Network Outages exacerbate due to connectivity Load shedding

The IT sector had a difficult year, with telecom operators and users bearing the brunt of the pain, especially after the April change of government and the subsequent belt-tightening.

Network Outages exacerbate due to connectivity Load shedding

The IT sector had a difficult year, with telecom operators and users bearing the brunt of the pain, especially after the April change of government and the subsequent belt-tightening. Call and internet rates increased, but service quality deteriorated and speeds slowed in 2022. Network outages were exacerbated by “connectivity load-shedding” in the aftermath of hours-long power outages and rising fuel prices.

Connectivity load-shedding refers to the practice of reducing the amount of network traffic that a network can handle in order to prevent a complete network outages.

Among the few bright spots was the cloud-first policy, which was introduced in February and aimed to shift federal public-sector entities away from on-premise infrastructure. Following that cloud, the ministry asked for the moon when it set a $5 billion export target for IT exports, a figure stakeholders say is far from achievable.

The export of 120,000 mobile phone sets to various markets in the Middle East and Africa was one bright spot in an otherwise bleak IT landscape.

However, the CEO of Inovi Telecom, the company that shipped the consignment last month, stated that such one-time, large-ticket orders would not work and emphasised the importance of regular export orders for the sector’s growth.

Inovi is the only local company that has exported mobile sets out of the 31 mobile phone licence holders in Pakistan. Its CEO, Zeeshan Mian Noor, stated that the mobile industry has been given a quota of $83 million in letters of credit (LCs) per year to import key components for mobile phone set assembly.

However, “the fact is that raw material worth $185 million is required to meet the demand for mobile sets in the Pakistani market,” he said, adding that exporting phones was a distant dream when manufacturers were unable to meet local buyer demand.

The telecom industry said it was the hardest hit in 2022, as operating expenses increased by around 20% year on year while revenue growth remained in the single digits.

The sector has repeatedly claimed that Pakistan has one of the highest rates of taxation, interest rates, and rupee depreciation. All of this, combined with rising energy costs, resulted in more than $100 billion in unanticipated costs for the industry in the previous fiscal year, according to the report.

With power outages lasting up to 12 hours in some areas of the country and a sharp increase in diesel rates used to power the companies’ generators, large areas of the country face network outages during power outages. With power outages, country has to face network outages.

“Diesel-powered generators and battery capacity at the towers were designed for two to three hours of outages,” said Jazz CEO Aamir Ibrahim.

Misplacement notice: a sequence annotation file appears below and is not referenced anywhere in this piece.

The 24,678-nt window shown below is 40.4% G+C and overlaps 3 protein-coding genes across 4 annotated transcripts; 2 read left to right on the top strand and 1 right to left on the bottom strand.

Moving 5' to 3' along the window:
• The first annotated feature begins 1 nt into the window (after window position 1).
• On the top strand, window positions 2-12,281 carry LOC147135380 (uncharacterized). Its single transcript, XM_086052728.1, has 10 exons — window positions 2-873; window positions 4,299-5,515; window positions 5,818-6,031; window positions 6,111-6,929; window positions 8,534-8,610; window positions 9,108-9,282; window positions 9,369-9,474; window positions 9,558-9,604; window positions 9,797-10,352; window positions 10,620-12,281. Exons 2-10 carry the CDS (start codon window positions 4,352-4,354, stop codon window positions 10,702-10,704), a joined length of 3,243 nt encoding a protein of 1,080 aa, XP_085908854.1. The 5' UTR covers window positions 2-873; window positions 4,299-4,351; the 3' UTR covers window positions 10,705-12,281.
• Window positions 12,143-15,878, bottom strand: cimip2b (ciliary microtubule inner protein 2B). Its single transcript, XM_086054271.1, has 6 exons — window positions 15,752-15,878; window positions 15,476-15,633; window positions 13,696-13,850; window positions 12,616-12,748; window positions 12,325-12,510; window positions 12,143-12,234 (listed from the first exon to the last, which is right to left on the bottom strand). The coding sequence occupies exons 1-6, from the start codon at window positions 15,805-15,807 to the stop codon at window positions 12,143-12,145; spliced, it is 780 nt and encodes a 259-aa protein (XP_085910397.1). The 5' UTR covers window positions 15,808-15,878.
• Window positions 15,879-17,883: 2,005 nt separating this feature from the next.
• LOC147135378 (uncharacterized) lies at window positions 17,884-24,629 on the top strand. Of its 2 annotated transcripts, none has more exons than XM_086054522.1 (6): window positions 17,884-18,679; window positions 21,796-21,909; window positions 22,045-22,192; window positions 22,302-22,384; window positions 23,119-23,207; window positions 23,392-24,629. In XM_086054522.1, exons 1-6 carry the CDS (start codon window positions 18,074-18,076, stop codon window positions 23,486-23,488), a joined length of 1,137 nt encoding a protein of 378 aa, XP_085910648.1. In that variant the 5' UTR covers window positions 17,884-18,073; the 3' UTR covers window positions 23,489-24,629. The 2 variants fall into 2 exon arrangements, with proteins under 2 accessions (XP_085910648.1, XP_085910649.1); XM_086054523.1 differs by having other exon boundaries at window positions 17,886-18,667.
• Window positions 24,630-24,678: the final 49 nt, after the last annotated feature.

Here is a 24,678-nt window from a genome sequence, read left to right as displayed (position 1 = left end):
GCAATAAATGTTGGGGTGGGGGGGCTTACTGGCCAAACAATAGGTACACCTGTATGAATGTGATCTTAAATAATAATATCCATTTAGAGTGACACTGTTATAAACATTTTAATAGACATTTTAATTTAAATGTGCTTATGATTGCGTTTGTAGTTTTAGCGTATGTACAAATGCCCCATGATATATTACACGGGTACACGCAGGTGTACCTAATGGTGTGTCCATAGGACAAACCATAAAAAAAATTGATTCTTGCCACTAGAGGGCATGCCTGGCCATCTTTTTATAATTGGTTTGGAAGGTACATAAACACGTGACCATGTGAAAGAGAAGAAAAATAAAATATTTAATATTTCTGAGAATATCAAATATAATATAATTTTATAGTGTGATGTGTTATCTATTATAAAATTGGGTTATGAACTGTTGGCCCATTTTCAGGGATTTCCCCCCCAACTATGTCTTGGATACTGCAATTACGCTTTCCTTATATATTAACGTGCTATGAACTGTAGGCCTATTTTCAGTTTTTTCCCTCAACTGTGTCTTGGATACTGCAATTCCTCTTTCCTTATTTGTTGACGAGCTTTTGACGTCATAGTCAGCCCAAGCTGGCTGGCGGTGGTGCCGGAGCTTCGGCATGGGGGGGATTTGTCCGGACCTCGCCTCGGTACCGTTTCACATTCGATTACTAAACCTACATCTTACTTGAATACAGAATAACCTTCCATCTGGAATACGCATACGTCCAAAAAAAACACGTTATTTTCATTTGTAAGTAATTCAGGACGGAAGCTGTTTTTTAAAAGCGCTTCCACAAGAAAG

He was disappointed that the average revenue per user (ARPU), a key metric used to assess the financial health of cellular mobile operators, had dropped to less than a dollar from $9 in 2003–04, when only 2G services were available.

Pakistanis pay 34.5 percent tax on each mobile phone call, which includes a 15% withholding tax and a 19.5 percent general sales tax. The incumbent government’s tax increase has resulted in higher phone and internet rates, reducing consumption and further reducing company revenues.

Consumers, on the other hand, are seeing an increase in “call latency and black holes in the networks,” which means that calls or internet are either slowing or dropping. Telecom companies blame the government for failing to implement appropriate policies and delaying the planned spectrum auction.

Irfan Wahab Khan, CEO of Telenor Pakistan, stated that the country needed more spectrum to improve the quality of service in the telecom sector and that the government should come up with the right terms and conditions, including pricing.

At the same time, due to several restrictions imposed by the central bank, IT exports and freelancer performance have suffered, and the $5 billion IT export target for the current fiscal year appears unattainable.

Former P@SHA chairman Barkan Saeed predicted that exports of IT and IT-enabled services would fall short of the $3.5 billion target in the fiscal year 2021–22. “This year, even that figure appears difficult because of inconsistent policies,” he explained.

The Minister of Information Technology acknowledged the sector’s problems. He stated that the information technology sector required “special attention” because it was not a stand-alone service or industry, but rather a catalyst that could boost all sectors through digitisation.

However, he added that his ministry’s performance “surpassed the output of other ministries” in 2022. “Despite various political and economic constraints, the telecom sector in the country has continued to serve the public without passing on the entire rising cost of business,” the minister said.

He emphasised that the Universal Services Fund (USF) has made significant progress in providing telecom services to small towns and even the outskirts of major cities, connecting approximately 4.5 million people. Among the accomplishments of the IT ministry was significant progress on the regulatory front, including approval of the country’s cloud-first policy.

Furthermore, the Personal Data Protection Bill and the Digital Pakistan Policy, 2023, are awaiting cabinet approval, and the artificial intelligence and freelancer policies are in their final stages, which are likely to boost IT support businesses in the country.